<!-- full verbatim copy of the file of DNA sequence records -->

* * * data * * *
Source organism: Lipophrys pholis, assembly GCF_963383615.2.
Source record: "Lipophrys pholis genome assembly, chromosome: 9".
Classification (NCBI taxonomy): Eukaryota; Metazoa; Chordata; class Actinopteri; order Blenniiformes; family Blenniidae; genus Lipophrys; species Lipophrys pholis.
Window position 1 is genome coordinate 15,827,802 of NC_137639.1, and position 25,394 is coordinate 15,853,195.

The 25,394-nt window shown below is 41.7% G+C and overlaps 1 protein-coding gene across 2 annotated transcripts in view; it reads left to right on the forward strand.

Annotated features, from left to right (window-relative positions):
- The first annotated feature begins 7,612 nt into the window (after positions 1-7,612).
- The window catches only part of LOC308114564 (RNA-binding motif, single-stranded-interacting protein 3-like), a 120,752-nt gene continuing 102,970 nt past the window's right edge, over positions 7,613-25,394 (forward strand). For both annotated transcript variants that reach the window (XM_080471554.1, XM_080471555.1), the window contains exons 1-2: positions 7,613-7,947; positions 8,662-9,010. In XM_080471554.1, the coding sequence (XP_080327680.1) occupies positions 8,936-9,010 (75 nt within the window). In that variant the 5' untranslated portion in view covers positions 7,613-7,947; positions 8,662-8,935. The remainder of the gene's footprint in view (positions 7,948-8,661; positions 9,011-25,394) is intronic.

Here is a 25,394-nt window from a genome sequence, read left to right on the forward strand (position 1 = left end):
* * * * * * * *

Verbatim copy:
Source organism: Lipophrys pholis, assembly GCF_963383615.2.
Source record: "Lipophrys pholis genome assembly, chromosome: 9".
Classification (NCBI taxonomy): Eukaryota; Metazoa; Chordata; class Actinopteri; order Blenniiformes; family Blenniidae; genus Lipophrys; species Lipophrys pholis.
Window position 1 is genome coordinate 15,827,802 of NC_137639.1, and position 25,394 is coordinate 15,853,195.

The 25,394-nt window shown below is 41.7% G+C and overlaps 1 protein-coding gene across 2 annotated transcripts in view; it reads left to right on the forward strand.

Annotated features, from left to right (window-relative positions):
- The first annotated feature begins 7,612 nt into the window (after positions 1-7,612).
- The window catches only part of LOC308114564 (RNA-binding motif, single-stranded-interacting protein 3-like), a 120,752-nt gene continuing 102,970 nt past the window's right edge, over positions 7,613-25,394 (forward strand). For both annotated transcript variants that reach the window (XM_080471554.1, XM_080471555.1), the window contains exons 1-2: positions 7,613-7,947; positions 8,662-9,010. In XM_080471554.1, the coding sequence (XP_080327680.1) occupies positions 8,936-9,010 (75 nt within the window). In that variant the 5' untranslated portion in view covers positions 7,613-7,947; positions 8,662-8,935. The remainder of the gene's footprint in view (positions 7,948-8,661; positions 9,011-25,394) is intronic.

Here is a 25,394-nt window from a genome sequence, read left to right on the forward strand (position 1 = left end):